Index/Other Asset Classes Under Performing S&P 500 By >1%
The risk-adjusted equally weighted model has been increased to 75%. However, as stated above, further consolidation in the markets is needed before making any changes.
Such an increase will change model allocations to:
- 20% Cash
- 35% Bonds
- 45% in Equities.
As always, this is just a guide, not a recommendation. It is completely OKAY if your current allocation to cash is different based on your personal risk tolerance, time frames, and goals.
For longer-term investors, we still need to see improvement in the fundamental and economic backdrop to support the resumption of a long-term bullish trend. Currently, there is no evidence of that occurring.
THE REAL 401k PLAN MANAGER
The Real 401k Plan Manager – A Conservative Strategy For Long-Term Investors
NOTE: I have redesigned the 401k plan manager to accurately reflect the changes in the allocation model over time. I have overlaid the actual model changes on top of the indicators to reflect the timing of the changes relative to the signals.
There are 4-steps to allocation changes based on 25% reduction increments. As noted in the chart above a 100% allocation level is equal to 60% stocks. I never advocate being 100% out of the market as it is far too difficult to reverse course when the market changes from a negative to a positive trend. Emotions keep us from taking the correct action.
Waiting For Godot
Sometimes it feels as if we are waiting for something that will never come – a reasonable entry point to increase our equity exposure. As I have been repeating over the last several weeks, sometimes it is better to “nothing” rather than to do “something” that turns out to be wrong.
This weekend, take some time to review portfolios and make a plan for what happens next. I have often equated portfolio management to tending a garden in the past. In order to have a successful and bountiful garden we must:
- Prepare the soil (accumulate enough cash to build a properly diversified allocation)
- Plant according to the season (build the allocation given the right “season”)
- Water and fertilize (add cash regularly to the portfolio for buying opportunities)
- Weed (sell loser and laggards, weeds will eventually “choke” off the other plants)
- Harvest (take profits regularly otherwise “the bounty rots on the vine”)
- Plant again according to the season (add new investments at the right time)
So, with this analogy in mind, here are the actions to continue taking to prepare portfolios for the next set of actions:
Step 1) Clean Up Your Portfolio
- Tighten up stop-loss levels to current support levels for each position.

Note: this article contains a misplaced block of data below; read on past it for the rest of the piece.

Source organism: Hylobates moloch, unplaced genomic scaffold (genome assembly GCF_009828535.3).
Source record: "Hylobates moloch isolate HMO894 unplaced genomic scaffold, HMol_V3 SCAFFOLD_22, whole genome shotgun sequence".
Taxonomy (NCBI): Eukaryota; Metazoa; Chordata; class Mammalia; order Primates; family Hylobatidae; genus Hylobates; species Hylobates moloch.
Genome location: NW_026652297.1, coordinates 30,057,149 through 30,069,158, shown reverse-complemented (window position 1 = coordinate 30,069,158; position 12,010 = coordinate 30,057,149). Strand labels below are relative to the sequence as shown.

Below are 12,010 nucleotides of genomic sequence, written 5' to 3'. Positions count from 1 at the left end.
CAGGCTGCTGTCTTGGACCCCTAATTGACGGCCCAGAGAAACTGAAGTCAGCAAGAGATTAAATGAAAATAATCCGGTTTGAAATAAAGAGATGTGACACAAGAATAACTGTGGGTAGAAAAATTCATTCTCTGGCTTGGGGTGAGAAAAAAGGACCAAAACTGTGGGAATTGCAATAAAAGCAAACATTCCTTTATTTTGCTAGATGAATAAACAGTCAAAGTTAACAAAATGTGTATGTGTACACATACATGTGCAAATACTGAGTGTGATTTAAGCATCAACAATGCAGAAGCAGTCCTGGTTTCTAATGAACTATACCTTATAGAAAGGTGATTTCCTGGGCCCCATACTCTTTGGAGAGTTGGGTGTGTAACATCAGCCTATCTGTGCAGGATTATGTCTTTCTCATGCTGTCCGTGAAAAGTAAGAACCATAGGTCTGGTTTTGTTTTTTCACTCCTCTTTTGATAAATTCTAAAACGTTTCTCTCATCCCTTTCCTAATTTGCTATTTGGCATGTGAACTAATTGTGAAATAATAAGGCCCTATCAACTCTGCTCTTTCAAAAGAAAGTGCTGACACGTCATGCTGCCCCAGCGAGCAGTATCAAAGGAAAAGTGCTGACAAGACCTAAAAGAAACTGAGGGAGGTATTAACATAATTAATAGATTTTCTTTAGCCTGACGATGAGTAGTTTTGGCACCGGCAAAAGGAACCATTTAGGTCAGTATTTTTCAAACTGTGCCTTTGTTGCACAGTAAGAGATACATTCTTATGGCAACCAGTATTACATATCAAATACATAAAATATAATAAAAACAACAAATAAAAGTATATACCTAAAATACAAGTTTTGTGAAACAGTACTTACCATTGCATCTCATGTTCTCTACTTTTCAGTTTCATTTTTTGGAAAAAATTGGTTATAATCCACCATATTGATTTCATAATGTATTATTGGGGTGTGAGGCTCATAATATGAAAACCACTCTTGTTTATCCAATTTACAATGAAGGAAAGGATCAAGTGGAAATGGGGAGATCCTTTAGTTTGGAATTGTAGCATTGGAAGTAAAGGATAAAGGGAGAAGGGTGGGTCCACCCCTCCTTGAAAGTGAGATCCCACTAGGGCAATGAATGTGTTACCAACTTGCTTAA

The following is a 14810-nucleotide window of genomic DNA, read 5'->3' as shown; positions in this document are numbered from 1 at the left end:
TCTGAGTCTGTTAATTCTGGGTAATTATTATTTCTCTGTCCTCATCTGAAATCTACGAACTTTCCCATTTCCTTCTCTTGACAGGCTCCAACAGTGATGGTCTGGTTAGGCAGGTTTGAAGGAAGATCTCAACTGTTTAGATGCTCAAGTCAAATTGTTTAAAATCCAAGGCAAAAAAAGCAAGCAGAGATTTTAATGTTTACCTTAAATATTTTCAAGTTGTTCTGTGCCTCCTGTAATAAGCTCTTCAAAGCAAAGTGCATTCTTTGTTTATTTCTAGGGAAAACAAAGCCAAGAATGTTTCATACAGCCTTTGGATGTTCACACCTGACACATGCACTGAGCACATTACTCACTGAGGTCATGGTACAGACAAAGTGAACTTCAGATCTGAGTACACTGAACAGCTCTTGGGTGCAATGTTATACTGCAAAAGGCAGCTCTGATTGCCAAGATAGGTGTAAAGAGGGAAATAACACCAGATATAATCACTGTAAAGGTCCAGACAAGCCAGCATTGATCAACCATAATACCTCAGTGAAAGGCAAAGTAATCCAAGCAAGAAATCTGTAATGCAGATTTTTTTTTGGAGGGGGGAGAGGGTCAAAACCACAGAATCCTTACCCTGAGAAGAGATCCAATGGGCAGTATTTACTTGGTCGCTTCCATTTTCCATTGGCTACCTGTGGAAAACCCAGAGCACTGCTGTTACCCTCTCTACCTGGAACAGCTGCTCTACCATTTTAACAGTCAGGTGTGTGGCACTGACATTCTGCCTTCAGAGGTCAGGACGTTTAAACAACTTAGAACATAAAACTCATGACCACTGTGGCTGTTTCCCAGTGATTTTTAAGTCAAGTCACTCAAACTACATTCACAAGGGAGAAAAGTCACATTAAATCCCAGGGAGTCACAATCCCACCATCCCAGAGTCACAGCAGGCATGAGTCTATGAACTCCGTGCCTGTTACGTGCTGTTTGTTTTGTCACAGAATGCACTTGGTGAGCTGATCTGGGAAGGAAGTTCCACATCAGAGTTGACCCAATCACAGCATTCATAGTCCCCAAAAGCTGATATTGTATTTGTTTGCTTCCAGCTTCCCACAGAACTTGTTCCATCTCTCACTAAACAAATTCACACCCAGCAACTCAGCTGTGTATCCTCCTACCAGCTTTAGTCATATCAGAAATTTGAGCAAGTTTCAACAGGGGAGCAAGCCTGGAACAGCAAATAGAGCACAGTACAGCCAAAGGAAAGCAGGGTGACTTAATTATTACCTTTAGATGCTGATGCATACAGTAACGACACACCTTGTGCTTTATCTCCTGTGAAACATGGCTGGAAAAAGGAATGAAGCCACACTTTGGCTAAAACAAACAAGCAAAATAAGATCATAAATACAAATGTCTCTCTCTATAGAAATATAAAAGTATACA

- Hedge portfolios against major market declines.
- Take profits in positions that have been big winners
- Sell laggards and losers
- Raise cash and rebalance portfolios to target weightings.
Step 2) Compare Your Portfolio Allocation To The Model Allocation.
- Determine areas requiring new or increased exposure.
- Determine how many shares need to be purchased to fill allocation requirements.
- Determine cash requirements to make purchases.
- Re-examine portfolio to rebalance and raise sufficient cash for requirements.
- Determine entry price levels for each new position.
- Determine “stop loss” levels for each position.
- Determine “sell/profit taking” levels for each position.
(Note: the primary rule of investing that should NEVER be broken is: “Never invest money without knowing where you are going to sell if you are wrong, and if you are right.”)
Step 3) Have positions ready to execute accordingly given the proper market set up. In this case, we are looking for a pullback to reduce the extreme overbought condition of the market without violating any major levels of support.
IMPORTANT NOTE: Taking these actions has TWO specific benefits depending on what happens in the market next.
- If the market pulls back to support and confirms the recent breakout is indeed a continuation of the bullish long-term trend, the actions have cleared out the “weeds” and allowed for “new planting” to benefit from the next advance.
- If the recent breakout turns out to be a “head fake,” then the reduction of “risk” protects the portfolio against any substantial decline.
No one knows for sure where markets are headed in the next week, much less the next month, quarter, year, or five years. What we do know is that not managing risk in portfolios to hedge against something going wrong is far more detrimental to the achievement of long-term investment goals due to the inability to recover the “time” lost getting back to even.
If you need help after reading the alert; don’t hesitate to contact me.
Current 401-k Allocation Model
The 401k plan allocation plan below follows the K.I.S.S. principal. By keeping the allocation extremely simplified it allows for better control of the allocation and a closer tracking to the benchmark objective over time. (If you want to make it more complicated you can, however, statistics show that simply adding more funds does not increase performance to any great degree.)
401k Choice Matching List
The list below shows sample 401k plan funds for each major category. In reality, the majority of funds all track their indices fairly closely. Therefore, if you don’t see your exact fund listed, look for a fund that is similar in nature.
Lance Roberts is a Chief Portfolio Strategist/Economist for Clarity Financial. He is also the host of “The Lance Roberts Show” and Chief Editor of the “Real Investment Advice” website and author of “Real Investment Daily” blog and “Real Investment Report“. Follow Lance on Facebook, Twitter and Linked-In